Thousands of French pharmacies expected to close on Thursday amid strike

Genevieve Mansfield / AFP
Genevieve Mansfield / AFP - [email protected]
Thousands of French pharmacies expected to close on Thursday amid strike
A man walks past a pharmacy which facade is decorated with artificial flowers in Paris, on November 24, 2022. (Photo by Emmanuel DUNAND / AFP)

Up to 90 percent of pharmacies in some parts of France may close on Thursday, as unions call for pharmacists to walk out in protest against drug shortages, wages and the sale of medication on the internet.


The primary union, the union for community pharmacists (Union des syndicats de pharmaciens d'officine, or USPO) has called for all pharmacies across France to close on Thursday, May 30th.

French media have predicted the strike will be 'massive' and that between 75 to 90 percent of France's 20,000 pharmacies could close, making it one of the largest mobilisations by pharmacists in the last 10 years.

The situation will differ from département to département - FranceInfo reported that around 80 percent of pharmacies in Brittany would close, while Corsica will see 90 percent of pharmacies in Corse-du-Sud and 86 percent in Haute-Corse close. 

It is possible some pharmacies may be requisitioned as needed, according to France Bleu. However, these establishments will only be able to meet serious needs.

Regional health agencies (ARS) are recommending that patients pick-up any necessary prescriptions prior to the strike and to call emergency numbers if there is an urgent situation.

Across France, there will be at least 30 rallies, including one demonstration in Paris at 3pm that will move toward the Finance Ministry.

Why the strike?

Thursday's strike will be the second mobilisation in the month of May. During the Pentecost holiday weekend, on-call pharmacists walked out to demand greater financial compensation and to warn about the sale of medication online.

However, this strike is largely focused on drug shortages. Unions representing pharmacists allege that they force pharmacists to spend more of their working hours doing drug research to be able to offer alternatives to patients.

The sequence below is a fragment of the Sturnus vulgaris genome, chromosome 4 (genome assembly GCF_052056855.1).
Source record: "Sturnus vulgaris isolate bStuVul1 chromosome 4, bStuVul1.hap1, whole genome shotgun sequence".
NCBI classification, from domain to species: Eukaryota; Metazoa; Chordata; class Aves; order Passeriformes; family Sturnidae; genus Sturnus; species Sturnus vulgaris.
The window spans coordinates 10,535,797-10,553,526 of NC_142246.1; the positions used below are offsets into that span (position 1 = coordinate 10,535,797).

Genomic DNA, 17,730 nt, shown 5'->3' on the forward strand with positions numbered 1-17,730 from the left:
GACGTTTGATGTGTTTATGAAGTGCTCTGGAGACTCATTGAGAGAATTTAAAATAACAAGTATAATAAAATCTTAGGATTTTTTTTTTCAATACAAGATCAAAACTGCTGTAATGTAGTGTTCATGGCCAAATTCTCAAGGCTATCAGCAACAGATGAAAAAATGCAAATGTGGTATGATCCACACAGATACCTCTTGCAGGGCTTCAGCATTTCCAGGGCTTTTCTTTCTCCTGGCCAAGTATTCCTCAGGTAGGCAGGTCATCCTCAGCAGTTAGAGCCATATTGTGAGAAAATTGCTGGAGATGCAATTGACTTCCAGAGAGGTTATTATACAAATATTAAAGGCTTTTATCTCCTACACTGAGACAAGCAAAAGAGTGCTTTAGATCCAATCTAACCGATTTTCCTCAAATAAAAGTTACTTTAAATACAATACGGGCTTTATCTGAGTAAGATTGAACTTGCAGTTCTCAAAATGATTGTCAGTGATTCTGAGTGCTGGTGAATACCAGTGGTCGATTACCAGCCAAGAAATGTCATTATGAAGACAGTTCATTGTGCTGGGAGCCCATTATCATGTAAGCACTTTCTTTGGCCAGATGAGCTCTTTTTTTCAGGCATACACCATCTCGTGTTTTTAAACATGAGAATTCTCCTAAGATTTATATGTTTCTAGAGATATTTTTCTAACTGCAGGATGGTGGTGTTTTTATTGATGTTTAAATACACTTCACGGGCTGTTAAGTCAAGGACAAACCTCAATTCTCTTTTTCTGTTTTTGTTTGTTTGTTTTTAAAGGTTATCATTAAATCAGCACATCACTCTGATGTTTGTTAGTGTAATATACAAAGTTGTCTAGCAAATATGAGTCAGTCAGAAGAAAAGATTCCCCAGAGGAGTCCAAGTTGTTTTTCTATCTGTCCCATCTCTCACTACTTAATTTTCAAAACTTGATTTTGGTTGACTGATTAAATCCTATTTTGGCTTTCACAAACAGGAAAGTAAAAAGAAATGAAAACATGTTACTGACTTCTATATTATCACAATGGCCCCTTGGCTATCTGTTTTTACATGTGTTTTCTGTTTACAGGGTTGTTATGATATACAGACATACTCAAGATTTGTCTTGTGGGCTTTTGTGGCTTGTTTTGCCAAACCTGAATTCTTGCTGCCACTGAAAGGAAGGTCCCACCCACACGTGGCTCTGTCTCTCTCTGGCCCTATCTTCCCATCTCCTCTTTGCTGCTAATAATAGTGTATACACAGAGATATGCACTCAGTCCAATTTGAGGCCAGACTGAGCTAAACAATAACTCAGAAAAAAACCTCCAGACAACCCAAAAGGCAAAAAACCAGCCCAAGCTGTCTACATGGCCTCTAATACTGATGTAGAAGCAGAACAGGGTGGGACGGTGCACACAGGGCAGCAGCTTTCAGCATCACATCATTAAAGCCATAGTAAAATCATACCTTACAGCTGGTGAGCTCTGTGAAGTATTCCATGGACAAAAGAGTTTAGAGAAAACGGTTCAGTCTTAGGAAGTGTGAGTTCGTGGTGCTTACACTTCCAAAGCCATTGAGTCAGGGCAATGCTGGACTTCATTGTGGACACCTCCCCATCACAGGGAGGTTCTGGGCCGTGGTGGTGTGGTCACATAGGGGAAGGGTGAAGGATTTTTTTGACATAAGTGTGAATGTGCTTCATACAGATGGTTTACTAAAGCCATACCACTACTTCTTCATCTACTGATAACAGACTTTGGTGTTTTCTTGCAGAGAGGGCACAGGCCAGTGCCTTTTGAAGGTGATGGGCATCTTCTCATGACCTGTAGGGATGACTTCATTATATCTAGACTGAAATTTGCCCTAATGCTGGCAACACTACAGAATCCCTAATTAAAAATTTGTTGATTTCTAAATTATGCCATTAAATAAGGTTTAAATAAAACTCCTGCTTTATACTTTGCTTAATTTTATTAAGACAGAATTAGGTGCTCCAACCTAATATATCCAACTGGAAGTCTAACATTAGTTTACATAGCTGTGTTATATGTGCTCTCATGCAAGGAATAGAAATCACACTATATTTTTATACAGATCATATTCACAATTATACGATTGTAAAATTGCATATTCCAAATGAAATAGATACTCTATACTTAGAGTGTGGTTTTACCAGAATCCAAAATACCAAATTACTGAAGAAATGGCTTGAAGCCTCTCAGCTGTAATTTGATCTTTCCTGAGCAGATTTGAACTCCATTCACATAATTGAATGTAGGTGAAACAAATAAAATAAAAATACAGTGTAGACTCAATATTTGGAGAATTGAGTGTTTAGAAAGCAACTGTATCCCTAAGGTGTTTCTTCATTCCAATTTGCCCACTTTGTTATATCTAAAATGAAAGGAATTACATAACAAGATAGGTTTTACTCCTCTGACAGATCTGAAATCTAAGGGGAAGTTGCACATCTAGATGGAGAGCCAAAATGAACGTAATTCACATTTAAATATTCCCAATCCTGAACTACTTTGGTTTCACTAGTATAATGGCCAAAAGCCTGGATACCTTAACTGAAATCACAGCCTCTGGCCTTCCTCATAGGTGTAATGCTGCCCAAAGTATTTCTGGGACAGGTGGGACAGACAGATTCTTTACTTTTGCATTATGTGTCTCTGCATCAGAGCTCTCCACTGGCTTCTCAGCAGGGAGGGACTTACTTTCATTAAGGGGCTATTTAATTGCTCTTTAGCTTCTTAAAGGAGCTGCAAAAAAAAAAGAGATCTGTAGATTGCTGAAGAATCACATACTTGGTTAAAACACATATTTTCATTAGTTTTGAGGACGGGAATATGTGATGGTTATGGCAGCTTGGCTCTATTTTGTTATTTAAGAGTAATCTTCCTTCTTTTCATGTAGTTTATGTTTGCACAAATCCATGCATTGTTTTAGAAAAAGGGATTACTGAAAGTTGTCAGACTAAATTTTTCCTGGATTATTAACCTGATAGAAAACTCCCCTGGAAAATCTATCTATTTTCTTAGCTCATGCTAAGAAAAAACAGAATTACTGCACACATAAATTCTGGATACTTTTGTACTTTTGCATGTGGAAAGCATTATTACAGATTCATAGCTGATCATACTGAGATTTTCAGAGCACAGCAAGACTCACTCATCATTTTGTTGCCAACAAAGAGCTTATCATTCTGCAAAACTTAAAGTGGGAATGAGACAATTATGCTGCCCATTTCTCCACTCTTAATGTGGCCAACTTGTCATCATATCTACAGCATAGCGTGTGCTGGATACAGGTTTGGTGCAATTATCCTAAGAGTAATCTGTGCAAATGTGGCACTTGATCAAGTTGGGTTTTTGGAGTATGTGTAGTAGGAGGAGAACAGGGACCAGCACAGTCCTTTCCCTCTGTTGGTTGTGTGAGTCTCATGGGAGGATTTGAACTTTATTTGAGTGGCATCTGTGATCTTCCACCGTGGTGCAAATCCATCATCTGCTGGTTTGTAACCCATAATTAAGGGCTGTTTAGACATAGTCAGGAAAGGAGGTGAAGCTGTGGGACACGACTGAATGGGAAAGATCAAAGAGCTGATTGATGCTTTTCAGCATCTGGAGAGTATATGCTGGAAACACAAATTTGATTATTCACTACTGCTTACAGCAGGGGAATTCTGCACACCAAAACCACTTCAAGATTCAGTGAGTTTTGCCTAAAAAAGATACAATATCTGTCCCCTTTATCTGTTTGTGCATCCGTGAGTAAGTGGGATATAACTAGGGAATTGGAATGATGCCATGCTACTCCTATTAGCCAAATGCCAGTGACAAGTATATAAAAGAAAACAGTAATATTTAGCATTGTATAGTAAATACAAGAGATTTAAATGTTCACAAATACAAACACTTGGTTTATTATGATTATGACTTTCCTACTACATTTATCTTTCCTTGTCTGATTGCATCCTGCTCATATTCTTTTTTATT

Pierre-Olivier Variot, the head of the union for community pharmacists, told Franceinfo that this has led to an extra 12 hours of research time for the average pharmacy.

"These are 12 hours during which we cannot take care of patients. We're also dealing with tired patients who are frustrated we do not have their treatment," he said.


Variot also explained that wages have not kept up with inflation, and as a result some pharmacies have had to close. 

Unions are also calling for the French government to better regulate the sale of medication on the internet, in order to ensure quality and safety standards, as well as pushing back against rural closures.

"The biggest worry is vanishing pharmacies" which face economic hardship in rural areas and sometimes even in towns and cities, Philippe Besset, president of the FSPF pharmacists' union federation told AFP.

Around 2,000 pharmacies have closed nationwide in 10 years, leaving around 20,000 in operation, trade bodies say.

Why the shortage of medicines?

The issue has been longstanding, and the situation was made worse during the Covid-19 pandemic.

The French Medicines Safety Agency (ANSM) reported that, in 2023, it had 4,925 medicines either out of stock or at risk of being out of stock, an increase of 30.9 percent in medicine shortages compared to 2022.

You can find the list of medications in short supply here.


A spokesperson from ANSM told Le Point in February that there are several things causing the problem, with many of them taking place on a global level.

"There are challenges with the manufacture of raw materials and finished products, as well as qualify defects in the drugs, insufficient production capacity, and division within the manufacturing stages," the ANSM said.

On top of that, many factories dealing with raw materials are located outside of Europe.



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